Articles by John Liley

Featuring articles written by owner and author

Canal de la Somme

Not having been to sea for decades, it was instructive to meet recently someone who goes sailing a lot. It was flattering, too, to be asked for advice. Not on yachting, I hasten to say, which has changed to the extent I would have to start again; but about France. Advice, of course, is a dodgy commodity; but my opinions, hopefully, were accepted as such.

His boat, a medium-sized catamaran, is not best suited to clattering through the locks in their hundreds, but, with care, a good time could still be had. After taking the vessel across the Channel to Fécamp, his plan was to rejoin her there, before sailing to the mouth of the Seine. Then, with the mast lifted out, he, his family and friends would make their way upstream. Priority Number One, it seemed, was to talk him out of this. To voyage inland up the Seine is the traditional yachtsman’s introduction to France. It is the downfall of many a dream.

The Seine has its splendours, but it is a long river with a fair number of locks -big ones, through which pleasure craft pass with other vessels. So, there is waiting, and uncertainty, while the barges muster. Small boats, usually, find themselves at the tail end of the lock. What happens next is that, after the gates open again, the various freighters go blasting out, to disappear at speeds at which water-skiing becomes a distinct possibility. !e yachts, left far behind, are excluded from the lock to follow, with a wait, sometimes a long one, for it to be readied again – by which time the next group of crazies has arrived. And so on.

The Seine is a Devil-take-the-hindmost kind of waterway. The late Roger Pilkington described it as Darwinian, upon which the strongest prosper. In such company, little modestly powered craft do not do well. Nor, it must be added, are there many places to stop, not comfortable ones anyway, since few, if any, of the passers-by take care to slow down. To survive on the Seine, it helps to have a tough vessel, and a fast one. Why not, I suggested, head for the Canal de la Somme instead? A quiet, bucolic waterway, it is the likelier to fit that dream. The approach by sea can be tricky, requiring good weather and some expertise, and there’s a dead straight bit to follow, as far as Abbeville.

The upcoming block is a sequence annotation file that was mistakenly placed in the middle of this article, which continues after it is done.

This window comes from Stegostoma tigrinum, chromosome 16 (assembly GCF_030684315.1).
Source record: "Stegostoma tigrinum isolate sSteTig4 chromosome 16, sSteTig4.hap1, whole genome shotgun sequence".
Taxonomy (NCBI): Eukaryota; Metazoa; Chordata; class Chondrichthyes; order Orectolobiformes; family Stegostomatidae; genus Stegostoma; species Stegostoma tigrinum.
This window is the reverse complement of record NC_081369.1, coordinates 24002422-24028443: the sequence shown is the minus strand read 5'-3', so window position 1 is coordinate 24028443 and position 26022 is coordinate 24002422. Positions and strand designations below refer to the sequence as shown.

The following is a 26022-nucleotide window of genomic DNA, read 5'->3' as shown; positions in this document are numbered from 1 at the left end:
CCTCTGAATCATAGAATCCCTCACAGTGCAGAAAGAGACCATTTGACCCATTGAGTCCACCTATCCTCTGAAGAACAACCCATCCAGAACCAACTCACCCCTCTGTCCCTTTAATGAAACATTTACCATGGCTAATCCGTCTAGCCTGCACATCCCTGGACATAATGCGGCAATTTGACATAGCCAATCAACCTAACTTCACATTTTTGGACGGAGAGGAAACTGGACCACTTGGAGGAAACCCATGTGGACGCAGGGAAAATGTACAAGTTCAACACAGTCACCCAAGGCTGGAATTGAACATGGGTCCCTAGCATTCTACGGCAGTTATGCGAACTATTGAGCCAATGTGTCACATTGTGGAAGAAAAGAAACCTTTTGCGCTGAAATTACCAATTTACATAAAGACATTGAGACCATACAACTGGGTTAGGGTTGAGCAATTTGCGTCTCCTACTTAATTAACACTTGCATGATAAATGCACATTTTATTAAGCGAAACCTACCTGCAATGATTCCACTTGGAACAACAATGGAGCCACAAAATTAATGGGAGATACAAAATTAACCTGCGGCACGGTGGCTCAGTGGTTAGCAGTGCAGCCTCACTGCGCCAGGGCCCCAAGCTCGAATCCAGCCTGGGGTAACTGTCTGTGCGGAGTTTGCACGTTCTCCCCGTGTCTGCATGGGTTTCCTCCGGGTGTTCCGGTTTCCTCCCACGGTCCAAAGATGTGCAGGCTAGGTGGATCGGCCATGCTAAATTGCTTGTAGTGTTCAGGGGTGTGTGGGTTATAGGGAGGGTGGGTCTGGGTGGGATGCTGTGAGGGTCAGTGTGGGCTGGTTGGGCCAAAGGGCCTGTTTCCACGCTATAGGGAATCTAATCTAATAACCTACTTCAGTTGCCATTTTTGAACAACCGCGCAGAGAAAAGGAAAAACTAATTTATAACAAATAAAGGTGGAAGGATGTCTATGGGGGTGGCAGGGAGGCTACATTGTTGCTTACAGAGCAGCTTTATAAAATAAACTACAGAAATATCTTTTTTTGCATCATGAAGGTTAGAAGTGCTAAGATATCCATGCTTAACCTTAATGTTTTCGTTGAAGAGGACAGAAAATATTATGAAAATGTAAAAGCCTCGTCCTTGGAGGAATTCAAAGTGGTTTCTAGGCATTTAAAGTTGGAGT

Thereafter, though, a far more agreeable view is presented, with numerous villages, and lakes formed by long-gone peat workings. The old quarters of Amiens and its splendid cathedral justify the visit on their own. Associations with the battles of World War I are, of course, strong, but the atmosphere of the canal itself is by no means mournful. The word Somme, from the Celtic, means tranquility.

Towards its upstream end, the river metamorphoses into the Canal du Nord. This is a busier route with a steady flow of freight, but by no means as manic as the Seine. Should the crew then opt for Paris after all, they can continue down the Oise, which, though busier, still offers the prospect of keeping up. Following that, it’s the Seine again, with two more locks before Paris. In these the old problems may return; but at least there’s been the diversion on the way, a chance to get adjusted. In Paris itself, with the turbulence added to by the tripping boats, and the lack of any gaps on the bank in which to moor anyway, the done thing is to spend the night in the Canal St-Martin. That costs money but, for a recuperative stay, it might be worth it. My enquirer seemed to take the point, and went off to reconsider.

We shall compare notes again in due course, hopefully; and I will discover if I was right.

Hotel barge Luciole

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